Clone this repo:
  1. 0320d74 Fixed incorrect interface nil check in protoc-gen-openapi (#249) by Christian Banse · 1 year, 1 month ago main
  2. c686e50 Improve protoc-gen-openapi generation of response bodies. (#247) by Tim Burks · 1 year, 2 months ago
  3. ff4e3d1 protoc-gen-openapi: serialize date and date-time as strings (#234) by Guillaume · 1 year, 2 months ago
  4. 4bfc54b Update protoc-gen-openapi to represent map<string,string> as OpenAPI objects. (#244) by Tim Burks · 1 year, 2 months ago
  5. 1550ae2 Upgrade protobuf and Generate OpenAPI v3 responseBody content examples (#242) by Dan Larsen · 1 year, 2 months ago upstream/v0.5.5

Go Actions Status

⨁ gnostic

This repository contains a Go command line tool which converts JSON and YAML OpenAPI descriptions to and from equivalent Protocol Buffer representations.

Protocol Buffers provide a language-neutral, platform-neutral, extensible mechanism for serializing structured data. gnostic's Protocol Buffer models for the OpenAPI Specification can be used to generate code that includes data structures with explicit fields for the elements of an OpenAPI description. This makes it possible for developers to work with OpenAPI descriptions in type-safe ways, which is particularly useful in strongly-typed languages like Go and Dart.

gnostic reads OpenAPI descriptions into these generated data structures, reports errors, resolves internal dependencies, and writes the results in a binary form that can be used in any language that is supported by the Protocol Buffer tools. A plugin interface simplifies integration with API tools written in a variety of different languages, and when necessary, Protocol Buffer OpenAPI descriptions can be reexported as JSON or YAML.

gnostic compilation code and OpenAPI Protocol Buffer models are automatically generated from an OpenAPI JSON Schema. Source code for the generator is in the generate-gnostic directory.


Feedback and contributions are welcome! Until there is a 1.0 release, please consider this prerelease software and work in progress. To ensure stable builds, we request that dependent projects always refer to tagged releases of gnostic.


gnostic can be run in any environment that supports Go and the Protocol Buffer Compiler.

Installation and Getting Started

The following instructions are for installing gnostic using Go modules, supported by Go 1.11 and later.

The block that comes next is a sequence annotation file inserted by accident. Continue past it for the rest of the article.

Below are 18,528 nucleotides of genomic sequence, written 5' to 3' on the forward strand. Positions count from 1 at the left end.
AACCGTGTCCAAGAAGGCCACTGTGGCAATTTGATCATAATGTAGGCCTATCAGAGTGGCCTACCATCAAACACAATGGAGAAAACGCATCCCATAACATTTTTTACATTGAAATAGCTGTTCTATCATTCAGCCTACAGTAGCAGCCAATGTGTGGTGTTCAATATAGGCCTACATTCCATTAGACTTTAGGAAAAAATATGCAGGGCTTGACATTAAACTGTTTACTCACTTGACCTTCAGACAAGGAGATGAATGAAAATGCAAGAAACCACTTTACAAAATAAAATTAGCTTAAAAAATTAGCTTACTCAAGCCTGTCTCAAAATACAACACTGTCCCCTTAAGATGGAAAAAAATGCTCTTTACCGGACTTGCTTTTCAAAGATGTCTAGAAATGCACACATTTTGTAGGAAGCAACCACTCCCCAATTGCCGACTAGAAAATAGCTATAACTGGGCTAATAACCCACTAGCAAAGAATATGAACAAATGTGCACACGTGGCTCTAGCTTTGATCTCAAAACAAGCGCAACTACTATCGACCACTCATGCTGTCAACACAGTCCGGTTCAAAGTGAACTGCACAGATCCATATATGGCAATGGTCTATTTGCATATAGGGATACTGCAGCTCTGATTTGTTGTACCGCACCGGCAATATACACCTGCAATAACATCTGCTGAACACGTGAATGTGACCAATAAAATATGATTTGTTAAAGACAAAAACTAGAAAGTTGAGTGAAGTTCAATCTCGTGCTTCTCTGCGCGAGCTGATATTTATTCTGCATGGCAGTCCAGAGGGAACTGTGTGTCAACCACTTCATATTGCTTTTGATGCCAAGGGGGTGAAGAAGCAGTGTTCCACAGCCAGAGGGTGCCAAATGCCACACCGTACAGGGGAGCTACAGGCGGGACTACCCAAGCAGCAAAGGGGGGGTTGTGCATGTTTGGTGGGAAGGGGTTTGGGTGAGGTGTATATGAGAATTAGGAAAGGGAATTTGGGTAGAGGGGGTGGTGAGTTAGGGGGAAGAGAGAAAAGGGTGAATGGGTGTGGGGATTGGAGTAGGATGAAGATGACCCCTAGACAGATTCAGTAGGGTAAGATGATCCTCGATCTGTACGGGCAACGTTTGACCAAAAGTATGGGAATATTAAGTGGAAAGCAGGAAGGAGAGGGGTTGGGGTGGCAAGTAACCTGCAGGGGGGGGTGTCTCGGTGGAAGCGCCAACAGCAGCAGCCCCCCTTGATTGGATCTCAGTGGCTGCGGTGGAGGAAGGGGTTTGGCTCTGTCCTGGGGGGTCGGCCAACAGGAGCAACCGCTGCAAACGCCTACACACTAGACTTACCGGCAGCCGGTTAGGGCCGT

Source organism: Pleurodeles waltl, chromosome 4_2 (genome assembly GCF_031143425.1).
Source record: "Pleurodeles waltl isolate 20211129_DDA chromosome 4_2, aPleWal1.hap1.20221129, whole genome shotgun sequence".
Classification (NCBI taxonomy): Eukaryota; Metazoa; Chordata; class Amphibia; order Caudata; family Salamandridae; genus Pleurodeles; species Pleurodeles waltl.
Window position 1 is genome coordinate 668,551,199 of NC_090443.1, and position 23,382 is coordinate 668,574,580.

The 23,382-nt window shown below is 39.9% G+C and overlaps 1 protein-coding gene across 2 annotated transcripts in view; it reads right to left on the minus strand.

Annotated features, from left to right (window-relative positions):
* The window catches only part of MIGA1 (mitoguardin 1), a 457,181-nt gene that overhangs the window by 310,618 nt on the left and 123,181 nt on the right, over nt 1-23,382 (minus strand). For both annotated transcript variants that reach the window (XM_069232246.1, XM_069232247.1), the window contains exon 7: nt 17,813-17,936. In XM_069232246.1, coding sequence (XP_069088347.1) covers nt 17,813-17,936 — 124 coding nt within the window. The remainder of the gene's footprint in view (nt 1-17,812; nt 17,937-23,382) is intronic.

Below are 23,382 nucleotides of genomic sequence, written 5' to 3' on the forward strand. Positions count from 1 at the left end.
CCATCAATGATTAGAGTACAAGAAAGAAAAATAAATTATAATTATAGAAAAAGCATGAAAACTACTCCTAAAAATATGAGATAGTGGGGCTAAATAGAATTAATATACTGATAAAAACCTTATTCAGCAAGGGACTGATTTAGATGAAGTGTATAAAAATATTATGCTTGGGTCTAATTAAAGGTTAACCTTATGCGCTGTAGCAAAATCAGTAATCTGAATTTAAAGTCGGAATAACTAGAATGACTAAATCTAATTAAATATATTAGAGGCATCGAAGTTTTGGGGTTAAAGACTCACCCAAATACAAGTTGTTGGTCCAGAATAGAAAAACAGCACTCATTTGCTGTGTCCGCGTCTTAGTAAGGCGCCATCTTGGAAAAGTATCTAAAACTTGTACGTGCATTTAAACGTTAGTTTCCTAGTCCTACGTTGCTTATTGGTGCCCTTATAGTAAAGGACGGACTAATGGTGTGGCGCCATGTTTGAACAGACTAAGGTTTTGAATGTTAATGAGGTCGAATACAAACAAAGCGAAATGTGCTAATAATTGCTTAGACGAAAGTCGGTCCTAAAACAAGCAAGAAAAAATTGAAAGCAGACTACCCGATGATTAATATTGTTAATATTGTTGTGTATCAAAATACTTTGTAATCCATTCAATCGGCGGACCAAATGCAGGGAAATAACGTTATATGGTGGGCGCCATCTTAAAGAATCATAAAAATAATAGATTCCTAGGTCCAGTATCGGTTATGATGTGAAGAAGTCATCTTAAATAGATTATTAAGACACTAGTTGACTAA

1. Get this package by downloading it with git clone.

    git clone
    cd gnostic
  2. Verify that you have a local installation of protoc. You can get protoc here.

  3. Build gnostic with make. This uses go generate to build support code including code generated by protoc and the Go protoc plugin, which is automatically downloaded from by the script. This also builds all plugins and associated tools in this repo.

  4. Verify gnostic with make test. These tests are run by gnostic's continuous integration, so you should expect them to pass for all release versions.

  5. Run gnostic. This sample invocation creates a file in the current directory named petstore.pb that contains a binary Protocol Buffer description of a sample API.

        gnostic --pb-out=. examples/v2.0/json/petstore.json
  6. You can also compile files that you specify with a URL. Here‘s another way to compile the previous example. This time we’re creating petstore.text, which contains a textual representation of the Protocol Buffer description. This is mainly for use in testing and debugging.

        gnostic --text-out=petstore.text
  7. For a sample application, see apps/report. This reads a binary Protocol Buffer encoding created by gnostic.

    go install ./apps/report ## automatically installed by the top-level Makefile
    report petstore.pb
  8. gnostic also supports plugins. gnostic's plugin interface is modeled on protoc's plugin.proto and is described in plugins/plugin.proto. Several plugins are implemented in the plugins directory. Others, like gnostic-grpc and gnostic-go-generator, are published in their own repositories. One such plugin is gnostic-vocabulary, which produces a summary of the word usage in an APIs interfaces. You can run gnostic-vocabulary with the following:

        gnostic examples/v2.0/json/petstore.json --vocabulary_out=.

    This will produce files named vocabulary.pb and vocabulary.json in examples/v2.0/json. For the format of vocabulary.pb, see metrics/vocabulary.proto.

  9. [Optional] A large part of gnostic is automatically-generated by the generate-gnostic tool. This uses JSON schemas to generate Protocol Buffer language files that describe supported API specification formats and Go-language files of code that will read JSON or YAML API descriptions into the generated protocol buffer models. Pre-generated versions of these files are checked into the openapiv2, openapiv3, and discovery directories. You can regenerate this code with the following:

    go install ./generate-gnostic
    generate-gnostic --v2
    generate-gnostic --v3
    generate-gnostic --discovery


Copyright 2017-2020, Google LLC.


Released under the Apache 2.0 license.